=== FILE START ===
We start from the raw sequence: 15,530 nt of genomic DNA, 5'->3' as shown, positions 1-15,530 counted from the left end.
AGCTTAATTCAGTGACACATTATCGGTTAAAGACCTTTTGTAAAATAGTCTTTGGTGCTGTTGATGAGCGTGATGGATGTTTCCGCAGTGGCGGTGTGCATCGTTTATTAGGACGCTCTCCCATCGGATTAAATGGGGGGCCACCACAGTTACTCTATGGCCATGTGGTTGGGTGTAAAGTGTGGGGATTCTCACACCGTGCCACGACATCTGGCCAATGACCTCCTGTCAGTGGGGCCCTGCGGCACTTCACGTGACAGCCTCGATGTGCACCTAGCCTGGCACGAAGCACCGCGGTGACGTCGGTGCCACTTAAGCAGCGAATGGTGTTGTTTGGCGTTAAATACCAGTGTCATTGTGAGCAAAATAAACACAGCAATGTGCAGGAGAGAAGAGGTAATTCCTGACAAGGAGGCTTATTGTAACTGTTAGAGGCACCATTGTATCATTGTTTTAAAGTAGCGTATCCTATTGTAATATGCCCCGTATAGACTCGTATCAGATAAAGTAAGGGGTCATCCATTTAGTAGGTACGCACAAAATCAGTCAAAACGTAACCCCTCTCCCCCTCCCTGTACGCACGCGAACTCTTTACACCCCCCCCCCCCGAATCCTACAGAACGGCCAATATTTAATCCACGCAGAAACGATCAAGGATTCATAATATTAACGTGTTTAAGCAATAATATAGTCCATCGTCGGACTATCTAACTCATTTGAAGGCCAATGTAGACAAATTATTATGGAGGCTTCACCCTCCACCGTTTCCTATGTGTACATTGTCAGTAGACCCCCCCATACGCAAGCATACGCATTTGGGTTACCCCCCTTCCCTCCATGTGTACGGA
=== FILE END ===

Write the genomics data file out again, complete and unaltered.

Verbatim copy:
We start from the raw sequence: 15,530 nt of genomic DNA, 5'->3' as shown, positions 1-15,530 counted from the left end.
AGCTTAATTCAGTGACACATTATCGGTTAAAGACCTTTTGTAAAATAGTCTTTGGTGCTGTTGATGAGCGTGATGGATGTTTCCGCAGTGGCGGTGTGCATCGTTTATTAGGACGCTCTCCCATCGGATTAAATGGGGGGCCACCACAGTTACTCTATGGCCATGTGGTTGGGTGTAAAGTGTGGGGATTCTCACACCGTGCCACGACATCTGGCCAATGACCTCCTGTCAGTGGGGCCCTGCGGCACTTCACGTGACAGCCTCGATGTGCACCTAGCCTGGCACGAAGCACCGCGGTGACGTCGGTGCCACTTAAGCAGCGAATGGTGTTGTTTGGCGTTAAATACCAGTGTCATTGTGAGCAAAATAAACACAGCAATGTGCAGGAGAGAAGAGGTAATTCCTGACAAGGAGGCTTATTGTAACTGTTAGAGGCACCATTGTATCATTGTTTTAAAGTAGCGTATCCTATTGTAATATGCCCCGTATAGACTCGTATCAGATAAAGTAAGGGGTCATCCATTTAGTAGGTACGCACAAAATCAGTCAAAACGTAACCCCTCTCCCCCTCCCTGTACGCACGCGAACTCTTTACACCCCCCCCCCCCGAATCCTACAGAACGGCCAATATTTAATCCACGCAGAAACGATCAAGGATTCATAATATTAACGTGTTTAAGCAATAATATAGTCCATCGTCGGACTATCTAACTCATTTGAAGGCCAATGTAGACAAATTATTATGGAGGCTTCACCCTCCACCGTTTCCTATGTGTACATTGTCAGTAGACCCCCCCATACGCAAGCATACGCATTTGGGTTACCCCCCTTCCCTCCATGTGTACGGA